June 9th, 2010
A few weeks back Amerivespa 2010 took place in San Antonio Texas. Unfortunately we were unable to attend, though we are very fortunate to have a great re-cap of the event written by our friend Eric Almendral (aka @scooterism). If your not familiar with Eric you should be. Eric lives out in California and is a avid scooterist, designer, member/moderator/admin of Modern Buddy and Modern Vespa, and is strong voice in the scooter industry. Eric is the man and should be an honorary member of every scooter club in America. When I asked Eric if he would give us Kentuckians a little insight into the Amerivespa festivities he happily obliged, thanks Eric! Check out his re-cap and photos below and go ahead and make plans for Amerivespa 2011 in New Orleans!
“When many of us first begin riding scooters, we marvel at how differently we see the streets around us, at how much more we notice and how the experience differs from viewing the world from inside a car. There’s nothing more exciting than riding somewhere for the first time and viewing it in a completely new way. If you’re anything like me, each time you visit a different city, you think about what it would be like to ride there. That’s a large part of the appeal of Amerivespa, the massive annual scooter gathering organized by the Vespa Club of America.
Amerivespa is open to non-VCOA members and riders of any make of scooter. This year’s get together in San Antonio, Texas, attracted enthusiasts from all over the country and beyond. Scooterists rode from as far away as Seattle, Northern California and Indiana. Those of us who flew in rented, trailered, shipped or borrowed scooters for the event. International visitors included scooterheads from Sweden and Japan. Riders from Texas, Oklahoma, Arkansas and Louisiana—thrilled at finally having an Amerivespa in their (rather humongous) backyard— showed up in droves. All in all over 500 registrants attended, a great turnout considering many Americans have cut back on travel plans this year due to the economy.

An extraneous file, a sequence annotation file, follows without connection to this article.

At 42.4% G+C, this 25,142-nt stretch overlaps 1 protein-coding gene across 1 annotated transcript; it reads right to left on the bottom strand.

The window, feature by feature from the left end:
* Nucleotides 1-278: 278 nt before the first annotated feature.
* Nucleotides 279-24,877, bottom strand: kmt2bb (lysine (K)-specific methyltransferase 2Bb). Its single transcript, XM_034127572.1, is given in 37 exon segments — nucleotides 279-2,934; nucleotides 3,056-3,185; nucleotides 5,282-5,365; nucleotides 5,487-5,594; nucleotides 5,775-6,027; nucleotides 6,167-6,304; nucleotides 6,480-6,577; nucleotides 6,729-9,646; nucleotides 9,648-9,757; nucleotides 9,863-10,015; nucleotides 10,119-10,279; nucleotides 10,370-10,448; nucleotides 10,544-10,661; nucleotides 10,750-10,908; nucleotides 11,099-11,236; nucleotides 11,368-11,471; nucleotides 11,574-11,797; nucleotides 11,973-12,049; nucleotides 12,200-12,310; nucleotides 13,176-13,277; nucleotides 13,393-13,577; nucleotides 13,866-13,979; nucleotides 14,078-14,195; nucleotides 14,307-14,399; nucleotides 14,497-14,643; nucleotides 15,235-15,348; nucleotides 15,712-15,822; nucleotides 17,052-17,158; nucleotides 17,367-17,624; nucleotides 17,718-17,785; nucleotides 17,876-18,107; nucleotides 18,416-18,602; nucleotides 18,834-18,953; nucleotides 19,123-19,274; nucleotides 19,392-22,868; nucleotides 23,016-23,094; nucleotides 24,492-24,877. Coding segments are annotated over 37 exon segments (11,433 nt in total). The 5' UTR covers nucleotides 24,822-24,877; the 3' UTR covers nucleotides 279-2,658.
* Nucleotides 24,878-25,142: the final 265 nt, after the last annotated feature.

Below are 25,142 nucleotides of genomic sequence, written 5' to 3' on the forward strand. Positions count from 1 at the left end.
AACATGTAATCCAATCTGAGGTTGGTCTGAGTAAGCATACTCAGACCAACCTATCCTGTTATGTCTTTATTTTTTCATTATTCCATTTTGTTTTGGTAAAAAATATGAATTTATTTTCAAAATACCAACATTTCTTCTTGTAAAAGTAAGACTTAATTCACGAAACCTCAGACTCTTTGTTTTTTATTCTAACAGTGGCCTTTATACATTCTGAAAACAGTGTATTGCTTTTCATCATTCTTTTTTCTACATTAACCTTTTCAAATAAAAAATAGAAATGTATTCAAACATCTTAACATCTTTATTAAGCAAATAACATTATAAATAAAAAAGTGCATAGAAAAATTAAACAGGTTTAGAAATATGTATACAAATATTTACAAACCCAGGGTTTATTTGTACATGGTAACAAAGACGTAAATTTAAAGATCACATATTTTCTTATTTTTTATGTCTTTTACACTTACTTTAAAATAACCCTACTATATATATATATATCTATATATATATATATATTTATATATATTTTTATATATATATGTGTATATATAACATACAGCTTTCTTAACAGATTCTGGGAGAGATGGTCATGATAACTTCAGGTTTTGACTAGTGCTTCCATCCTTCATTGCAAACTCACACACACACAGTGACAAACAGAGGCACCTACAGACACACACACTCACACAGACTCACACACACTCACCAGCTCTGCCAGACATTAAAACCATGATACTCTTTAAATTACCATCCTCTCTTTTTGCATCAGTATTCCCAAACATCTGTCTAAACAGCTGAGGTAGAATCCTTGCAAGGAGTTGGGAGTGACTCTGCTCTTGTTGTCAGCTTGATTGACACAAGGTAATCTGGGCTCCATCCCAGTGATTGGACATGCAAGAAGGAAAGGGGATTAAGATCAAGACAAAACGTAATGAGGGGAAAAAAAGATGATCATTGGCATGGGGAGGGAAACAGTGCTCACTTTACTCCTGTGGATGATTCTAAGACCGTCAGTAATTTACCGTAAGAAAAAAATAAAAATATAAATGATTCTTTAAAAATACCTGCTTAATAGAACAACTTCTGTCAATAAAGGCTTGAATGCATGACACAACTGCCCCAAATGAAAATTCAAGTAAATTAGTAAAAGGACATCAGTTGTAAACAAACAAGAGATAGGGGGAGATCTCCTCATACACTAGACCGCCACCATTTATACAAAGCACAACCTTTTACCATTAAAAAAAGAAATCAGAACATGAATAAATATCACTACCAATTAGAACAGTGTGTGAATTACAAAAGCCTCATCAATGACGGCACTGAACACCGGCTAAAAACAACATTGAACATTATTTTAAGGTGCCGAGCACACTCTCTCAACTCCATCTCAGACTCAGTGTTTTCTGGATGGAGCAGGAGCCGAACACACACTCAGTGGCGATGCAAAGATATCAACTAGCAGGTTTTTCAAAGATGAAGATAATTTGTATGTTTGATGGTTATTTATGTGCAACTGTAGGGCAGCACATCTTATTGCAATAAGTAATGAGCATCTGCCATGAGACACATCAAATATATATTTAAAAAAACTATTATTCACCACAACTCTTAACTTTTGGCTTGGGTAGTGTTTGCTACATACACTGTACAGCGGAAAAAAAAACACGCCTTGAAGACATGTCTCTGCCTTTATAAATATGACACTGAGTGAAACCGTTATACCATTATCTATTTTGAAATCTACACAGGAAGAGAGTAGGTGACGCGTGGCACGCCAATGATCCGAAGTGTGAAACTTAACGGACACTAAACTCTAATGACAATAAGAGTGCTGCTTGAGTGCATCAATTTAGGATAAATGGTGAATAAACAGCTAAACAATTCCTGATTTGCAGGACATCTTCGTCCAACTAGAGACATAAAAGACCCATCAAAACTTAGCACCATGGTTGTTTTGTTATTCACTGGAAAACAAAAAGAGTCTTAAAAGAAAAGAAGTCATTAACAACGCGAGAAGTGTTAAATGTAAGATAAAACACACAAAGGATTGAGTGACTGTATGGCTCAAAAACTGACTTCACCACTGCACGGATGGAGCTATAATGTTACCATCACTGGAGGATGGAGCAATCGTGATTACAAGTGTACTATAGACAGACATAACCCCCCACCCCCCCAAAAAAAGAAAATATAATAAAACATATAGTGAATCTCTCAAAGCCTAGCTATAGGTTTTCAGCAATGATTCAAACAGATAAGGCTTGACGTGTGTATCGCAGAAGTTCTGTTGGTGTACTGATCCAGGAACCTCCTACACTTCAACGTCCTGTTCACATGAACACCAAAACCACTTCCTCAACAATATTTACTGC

I’ve often described Amerivespa to my bewildered non-scootering friends and coworkers as “summer camp for grown ups.” It’s a unique opportunity to meet and commune with riders from all over the map. For those of us who are active on (or, like me, addicted to) the scooter forums, Twitter, blogs and so on it’s a chance to connect with online acquaintances. Last year, I rode with a group up the California coast from Los Angeles to Los Gatos. I was thankful that I knew fewer attendees this year; I met more new people and found some very hospitable locals to hang out with.
The types of riders and scooters on hand were as diverse as the locations they came from. Much like the changing demographics of scooterists in the US, the attendees represented broad range of ages, interests and lifestyles, from mod hipsters on Lambrettas to free-wheeling retirees on maxi-scoots. The event is as welcoming to (fairly) new riders as those who’ve been on two wheels for decades. Many attendees had never been to a rally before or had only attended local events. Others traverse the country several times a year to attend various rallies and scooter gatherings.
At first, San Antonio seemed like an odd location for Amerivespa. Most folks outside the Lone Star State don’t know much about the city aside from tourist attractions such as the Alamo and the Riverwalk. Though these are must-see stops for any first-time visitor, playing tourist is different when done from a scooter. The Alamo is now famous for four things: A bunch of brave Texian (Texas before it was TEXAS) freedom fighters made their last stand against Mexican General Santa Anna there in 1836; Ozzy Osbourne was arrested there in 1982; Pee Wee Herman discovered it didn’t have a basement in 1985; and a few hundred scooterists invaded it for a photo op in 2010.